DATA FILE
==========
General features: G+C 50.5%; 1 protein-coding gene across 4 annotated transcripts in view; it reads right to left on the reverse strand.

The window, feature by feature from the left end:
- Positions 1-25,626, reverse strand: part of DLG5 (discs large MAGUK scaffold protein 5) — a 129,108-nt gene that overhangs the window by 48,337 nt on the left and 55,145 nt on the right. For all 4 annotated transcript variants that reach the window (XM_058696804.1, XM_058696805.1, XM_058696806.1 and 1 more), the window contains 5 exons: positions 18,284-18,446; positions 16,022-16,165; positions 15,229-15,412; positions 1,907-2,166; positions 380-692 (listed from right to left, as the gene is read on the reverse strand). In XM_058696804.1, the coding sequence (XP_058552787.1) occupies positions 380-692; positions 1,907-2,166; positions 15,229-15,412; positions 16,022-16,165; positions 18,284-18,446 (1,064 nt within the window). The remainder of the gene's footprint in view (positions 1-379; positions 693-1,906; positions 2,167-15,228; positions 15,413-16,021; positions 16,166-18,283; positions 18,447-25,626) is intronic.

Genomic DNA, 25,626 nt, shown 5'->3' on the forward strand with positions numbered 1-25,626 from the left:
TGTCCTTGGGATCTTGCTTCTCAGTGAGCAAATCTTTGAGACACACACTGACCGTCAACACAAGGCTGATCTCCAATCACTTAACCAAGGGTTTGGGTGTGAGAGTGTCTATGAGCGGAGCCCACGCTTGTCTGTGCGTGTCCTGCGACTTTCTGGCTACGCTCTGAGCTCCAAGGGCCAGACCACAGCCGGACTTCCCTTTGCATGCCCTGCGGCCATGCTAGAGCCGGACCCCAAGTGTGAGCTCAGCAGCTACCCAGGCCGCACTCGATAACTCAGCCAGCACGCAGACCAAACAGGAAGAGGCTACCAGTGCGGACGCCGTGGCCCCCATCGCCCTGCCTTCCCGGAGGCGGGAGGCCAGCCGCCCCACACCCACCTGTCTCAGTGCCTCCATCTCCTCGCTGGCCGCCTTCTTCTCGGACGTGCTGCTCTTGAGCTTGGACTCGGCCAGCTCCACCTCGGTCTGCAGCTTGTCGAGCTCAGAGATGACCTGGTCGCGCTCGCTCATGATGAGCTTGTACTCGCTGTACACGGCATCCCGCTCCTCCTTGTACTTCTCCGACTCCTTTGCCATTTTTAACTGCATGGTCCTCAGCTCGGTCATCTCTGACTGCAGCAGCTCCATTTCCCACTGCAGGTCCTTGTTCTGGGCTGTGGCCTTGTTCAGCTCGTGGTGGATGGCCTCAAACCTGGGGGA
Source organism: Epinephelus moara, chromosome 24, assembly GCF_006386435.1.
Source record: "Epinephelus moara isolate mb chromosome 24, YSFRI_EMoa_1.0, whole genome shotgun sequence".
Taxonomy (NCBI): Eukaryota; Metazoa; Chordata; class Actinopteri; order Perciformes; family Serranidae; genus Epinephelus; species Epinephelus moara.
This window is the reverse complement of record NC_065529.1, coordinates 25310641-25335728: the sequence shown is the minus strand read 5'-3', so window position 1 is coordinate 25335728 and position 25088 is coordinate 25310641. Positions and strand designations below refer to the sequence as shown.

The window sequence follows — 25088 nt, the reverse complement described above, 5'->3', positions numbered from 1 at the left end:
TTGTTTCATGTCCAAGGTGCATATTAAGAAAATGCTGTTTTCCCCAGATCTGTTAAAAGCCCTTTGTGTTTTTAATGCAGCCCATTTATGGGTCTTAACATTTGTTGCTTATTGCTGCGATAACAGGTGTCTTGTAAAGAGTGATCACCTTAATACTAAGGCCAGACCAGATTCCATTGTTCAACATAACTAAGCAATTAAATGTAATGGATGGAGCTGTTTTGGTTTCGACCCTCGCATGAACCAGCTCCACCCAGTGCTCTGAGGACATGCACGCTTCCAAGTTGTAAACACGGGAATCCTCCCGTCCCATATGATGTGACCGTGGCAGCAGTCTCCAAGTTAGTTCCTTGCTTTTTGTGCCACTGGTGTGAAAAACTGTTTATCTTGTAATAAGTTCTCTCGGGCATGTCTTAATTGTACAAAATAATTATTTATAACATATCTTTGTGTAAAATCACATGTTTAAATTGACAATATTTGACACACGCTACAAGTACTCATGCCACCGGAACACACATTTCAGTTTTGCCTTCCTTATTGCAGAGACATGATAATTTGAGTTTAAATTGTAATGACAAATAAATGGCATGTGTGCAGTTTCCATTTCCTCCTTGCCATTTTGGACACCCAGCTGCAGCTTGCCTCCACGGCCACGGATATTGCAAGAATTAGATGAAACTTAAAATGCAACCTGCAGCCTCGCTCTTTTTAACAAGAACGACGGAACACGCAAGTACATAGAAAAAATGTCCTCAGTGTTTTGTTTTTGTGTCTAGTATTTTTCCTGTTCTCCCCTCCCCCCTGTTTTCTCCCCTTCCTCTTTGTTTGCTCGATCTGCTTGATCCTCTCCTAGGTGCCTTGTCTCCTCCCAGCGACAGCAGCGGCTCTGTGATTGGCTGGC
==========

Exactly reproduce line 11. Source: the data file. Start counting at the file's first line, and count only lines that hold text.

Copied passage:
TTGTTTCATGTCCAAGGTGCATATTAAGAAAATGCTGTTTTCCCCAGATCTGTTAAAAGCCCTTTGTGTTTTTAATGCAGCCCATTTATGGGTCTTAACATTTGTTGCTTATTGCTGCGATAACAGGTGTCTTGTAAAGAGTGATCACCTTAATACTAAGGCCAGACCAGATTCCATTGTTCAACATAACTAAGCAATTAAATGTAATGGATGGAGCTGTTTTGGTTTCGACCCTCGCATGAACCAGCTCCACCCAGTGCTCTGAGGACATGCACGCTTCCAAGTTGTAAACACGGGAATCCTCCCGTCCCATATGATGTGACCGTGGCAGCAGTCTCCAAGTTAGTTCCTTGCTTTTTGTGCCACTGGTGTGAAAAACTGTTTATCTTGTAATAAGTTCTCTCGGGCATGTCTTAATTGTACAAAATAATTATTTATAACATATCTTTGTGTAAAATCACATGTTTAAATTGACAATATTTGACACACGCTACAAGTACTCATGCCACCGGAACACACATTTCAGTTTTGCCTTCCTTATTGCAGAGACATGATAATTTGAGTTTAAATTGTAATGACAAATAAATGGCATGTGTGCAGTTTCCATTTCCTCCTTGCCATTTTGGACACCCAGCTGCAGCTTGCCTCCACGGCCACGGATATTGCAAGAATTAGATGAAACTTAAAATGCAACCTGCAGCCTCGCTCTTTTTAACAAGAACGACGGAACACGCAAGTACATAGAAAAAATGTCCTCAGTGTTTTGTTTTTGTGTCTAGTATTTTTCCTGTTCTCCCCTCCCCCCTGTTTTCTCCCCTTCCTCTTTGTTTGCTCGATCTGCTTGATCCTCTCCTAGGTGCCTTGTCTCCTCCCAGCGACAGCAGCGGCTCTGTGATTGGCTGGC